Bed bugs have well defined resting sites (sometimes referred to as ‘refugia’) in which many individuals from all the different life stages are found. This harbourage is an essential part of the life cycle of the insect since it is in this area that the young bed bugs pick up the internal microorganisms that are essential to their survival, some of which are also inherited by transovarial transmission through the egg covering. Bed bugs spend the majority of their time in these harbourages, aggregated together under the influence ofaggregation substances (which is exactly why targeted crack and crevice treatments are so crucial). Alarm pheromones are also emitted in response to stress, causing bed bugs to scatter.
Bed Bugs Reproduction
Bed bugs reproduce by traumatic insemination – the male pierces the female abdomen, sperm enters the sperm receptacle and then travels through the blood to reach the ovaries.
Bed Bugs Life Cycle
Bedbugs exhibit incomplete or gradual metamorphosis, from egg, through 5 nymphal stages, to adult. Female bed bugs lay eggs throughout their life, an unusual feature in insects. They generally produce around 2 to 3 per day and since they can live for many weeks, indeed months, each female could produce around 400 – 500 eggs during their lifetime. The eggs are deposited all around the environment in which the bedbug is living. The length of time spent in the five nymphal stages is greatly dependent upon the food resources available (each nymphal instar requires a blood meal for further development), temperature and relative humidity.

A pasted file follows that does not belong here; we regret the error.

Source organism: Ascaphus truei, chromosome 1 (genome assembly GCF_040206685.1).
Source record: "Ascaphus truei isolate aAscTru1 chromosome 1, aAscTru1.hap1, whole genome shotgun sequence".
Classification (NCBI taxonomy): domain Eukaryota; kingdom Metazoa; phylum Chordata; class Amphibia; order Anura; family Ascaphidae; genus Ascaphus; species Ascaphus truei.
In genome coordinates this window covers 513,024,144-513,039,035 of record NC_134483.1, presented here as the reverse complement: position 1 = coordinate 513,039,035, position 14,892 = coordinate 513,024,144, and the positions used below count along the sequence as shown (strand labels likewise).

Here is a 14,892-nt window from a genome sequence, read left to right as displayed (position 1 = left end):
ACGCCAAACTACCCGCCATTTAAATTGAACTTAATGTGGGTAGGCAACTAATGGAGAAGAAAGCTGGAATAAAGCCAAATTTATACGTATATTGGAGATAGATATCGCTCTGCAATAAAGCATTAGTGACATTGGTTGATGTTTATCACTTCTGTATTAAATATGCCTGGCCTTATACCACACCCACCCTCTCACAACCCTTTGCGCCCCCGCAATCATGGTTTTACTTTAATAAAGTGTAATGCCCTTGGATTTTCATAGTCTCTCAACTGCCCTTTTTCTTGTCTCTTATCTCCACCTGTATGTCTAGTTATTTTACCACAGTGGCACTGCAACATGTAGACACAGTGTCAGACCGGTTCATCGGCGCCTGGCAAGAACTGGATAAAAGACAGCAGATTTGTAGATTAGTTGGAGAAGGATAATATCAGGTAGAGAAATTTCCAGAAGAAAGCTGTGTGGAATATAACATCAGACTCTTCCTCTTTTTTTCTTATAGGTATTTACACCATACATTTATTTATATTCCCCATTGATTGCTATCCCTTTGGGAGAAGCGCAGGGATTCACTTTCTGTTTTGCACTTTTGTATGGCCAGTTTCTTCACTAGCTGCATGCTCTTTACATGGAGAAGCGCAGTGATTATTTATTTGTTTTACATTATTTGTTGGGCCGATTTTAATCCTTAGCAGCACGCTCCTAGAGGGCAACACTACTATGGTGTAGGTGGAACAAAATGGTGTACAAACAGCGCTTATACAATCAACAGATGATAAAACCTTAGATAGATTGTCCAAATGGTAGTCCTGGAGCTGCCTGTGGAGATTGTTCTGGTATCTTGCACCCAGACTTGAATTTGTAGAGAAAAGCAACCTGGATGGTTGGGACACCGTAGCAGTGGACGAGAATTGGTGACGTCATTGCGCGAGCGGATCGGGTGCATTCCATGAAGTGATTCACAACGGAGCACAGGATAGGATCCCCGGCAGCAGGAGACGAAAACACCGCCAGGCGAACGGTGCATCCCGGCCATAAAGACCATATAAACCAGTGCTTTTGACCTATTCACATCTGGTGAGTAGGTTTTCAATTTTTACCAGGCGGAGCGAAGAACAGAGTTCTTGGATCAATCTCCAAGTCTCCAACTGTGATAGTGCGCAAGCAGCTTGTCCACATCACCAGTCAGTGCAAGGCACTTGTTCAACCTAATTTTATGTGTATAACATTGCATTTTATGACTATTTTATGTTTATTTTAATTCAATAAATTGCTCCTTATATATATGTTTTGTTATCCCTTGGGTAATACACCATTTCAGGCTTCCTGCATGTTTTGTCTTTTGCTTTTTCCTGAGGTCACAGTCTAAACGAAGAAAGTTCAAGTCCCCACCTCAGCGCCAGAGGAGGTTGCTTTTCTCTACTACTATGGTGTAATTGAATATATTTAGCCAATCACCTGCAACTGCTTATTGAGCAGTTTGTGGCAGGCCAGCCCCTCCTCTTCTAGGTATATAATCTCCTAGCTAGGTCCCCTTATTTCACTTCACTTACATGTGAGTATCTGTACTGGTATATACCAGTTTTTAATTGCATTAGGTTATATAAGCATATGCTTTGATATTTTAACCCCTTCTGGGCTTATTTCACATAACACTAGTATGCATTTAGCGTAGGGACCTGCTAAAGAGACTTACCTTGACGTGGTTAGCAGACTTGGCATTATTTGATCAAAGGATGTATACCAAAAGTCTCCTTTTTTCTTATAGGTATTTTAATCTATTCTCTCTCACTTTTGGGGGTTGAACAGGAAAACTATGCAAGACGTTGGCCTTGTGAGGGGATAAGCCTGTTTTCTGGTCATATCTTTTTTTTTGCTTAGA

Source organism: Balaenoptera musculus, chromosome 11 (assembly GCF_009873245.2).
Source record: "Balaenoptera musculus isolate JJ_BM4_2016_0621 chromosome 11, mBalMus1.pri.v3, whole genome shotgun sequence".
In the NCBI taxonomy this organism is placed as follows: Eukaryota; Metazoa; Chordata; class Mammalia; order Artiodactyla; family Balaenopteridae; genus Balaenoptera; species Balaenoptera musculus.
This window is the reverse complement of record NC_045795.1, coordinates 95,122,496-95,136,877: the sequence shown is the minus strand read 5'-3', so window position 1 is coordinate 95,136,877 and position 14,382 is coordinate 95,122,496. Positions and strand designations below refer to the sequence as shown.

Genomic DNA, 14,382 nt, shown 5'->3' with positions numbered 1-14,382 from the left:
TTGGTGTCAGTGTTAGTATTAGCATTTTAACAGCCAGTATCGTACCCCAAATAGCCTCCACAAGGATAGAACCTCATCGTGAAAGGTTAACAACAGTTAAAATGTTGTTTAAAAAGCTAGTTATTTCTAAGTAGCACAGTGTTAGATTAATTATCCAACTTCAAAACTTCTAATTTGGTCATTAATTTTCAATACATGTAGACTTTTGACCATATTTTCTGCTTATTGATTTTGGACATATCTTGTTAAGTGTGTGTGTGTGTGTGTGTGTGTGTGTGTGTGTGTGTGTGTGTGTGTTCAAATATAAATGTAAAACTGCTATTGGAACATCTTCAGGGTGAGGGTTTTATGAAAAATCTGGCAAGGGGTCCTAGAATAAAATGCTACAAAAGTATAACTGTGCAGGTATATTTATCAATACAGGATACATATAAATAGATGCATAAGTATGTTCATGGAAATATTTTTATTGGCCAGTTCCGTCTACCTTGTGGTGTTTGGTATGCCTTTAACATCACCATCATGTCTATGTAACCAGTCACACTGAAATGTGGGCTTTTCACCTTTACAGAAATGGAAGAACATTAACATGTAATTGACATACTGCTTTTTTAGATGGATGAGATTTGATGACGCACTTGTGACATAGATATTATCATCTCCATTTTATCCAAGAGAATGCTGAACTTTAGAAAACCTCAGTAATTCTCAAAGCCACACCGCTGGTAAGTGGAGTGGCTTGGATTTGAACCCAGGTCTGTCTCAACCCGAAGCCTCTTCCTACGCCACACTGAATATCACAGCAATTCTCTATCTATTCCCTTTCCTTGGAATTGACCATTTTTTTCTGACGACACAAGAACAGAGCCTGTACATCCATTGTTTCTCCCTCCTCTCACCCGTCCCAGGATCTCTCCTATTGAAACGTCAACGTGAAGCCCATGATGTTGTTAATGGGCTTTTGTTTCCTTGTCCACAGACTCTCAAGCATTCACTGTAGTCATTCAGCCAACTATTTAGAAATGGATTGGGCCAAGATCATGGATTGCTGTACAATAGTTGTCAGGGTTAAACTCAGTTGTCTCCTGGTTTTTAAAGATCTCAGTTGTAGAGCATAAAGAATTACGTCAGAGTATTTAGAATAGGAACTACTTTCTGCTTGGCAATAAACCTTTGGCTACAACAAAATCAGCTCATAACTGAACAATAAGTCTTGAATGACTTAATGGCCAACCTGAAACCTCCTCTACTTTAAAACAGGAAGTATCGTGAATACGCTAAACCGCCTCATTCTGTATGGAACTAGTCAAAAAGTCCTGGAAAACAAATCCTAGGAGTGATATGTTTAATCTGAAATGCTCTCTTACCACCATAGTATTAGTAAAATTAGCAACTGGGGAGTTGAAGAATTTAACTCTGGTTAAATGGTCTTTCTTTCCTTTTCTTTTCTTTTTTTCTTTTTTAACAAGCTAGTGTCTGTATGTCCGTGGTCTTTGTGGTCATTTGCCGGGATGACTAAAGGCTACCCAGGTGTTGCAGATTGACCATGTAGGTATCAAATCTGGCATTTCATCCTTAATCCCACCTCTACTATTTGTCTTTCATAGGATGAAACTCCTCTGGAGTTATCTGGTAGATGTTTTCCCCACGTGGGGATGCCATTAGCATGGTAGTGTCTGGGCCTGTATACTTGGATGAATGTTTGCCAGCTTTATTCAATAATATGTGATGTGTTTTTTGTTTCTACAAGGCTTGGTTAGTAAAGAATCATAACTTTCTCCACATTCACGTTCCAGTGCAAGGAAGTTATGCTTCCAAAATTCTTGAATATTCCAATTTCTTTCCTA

The importance of this data is that the temperature dependent life cycle can be manipulated to aid control. In particular, increasing room temperature to 27°C can stimulate eggs to hatch after 5 – 6 days and vulnerable 1st instar nymphs will quickly come into contact with fresh insecticide deposits. It is often thought that higher temperatures will reduce the residuality of insecticides, but at these moderate temperatures this is not the case, especially when microencapsulated insecticides are used. Lower temperatures mean that the time to hatching could be elongated and insecticide deposits are likely to be less effective. Delayed hatching of eggs could also give the false impression that an infestation has been eradicated, only for the bedbugs to reappear in time, especially as the unhatched eggs could remain viable for 3 months and adults can also survive for more than a year without a blood meal. If temperatures were to drop below 13°C, bed bugs become unable to complete their life cycle, although many properties are heated so bed bugs are a year-round problem.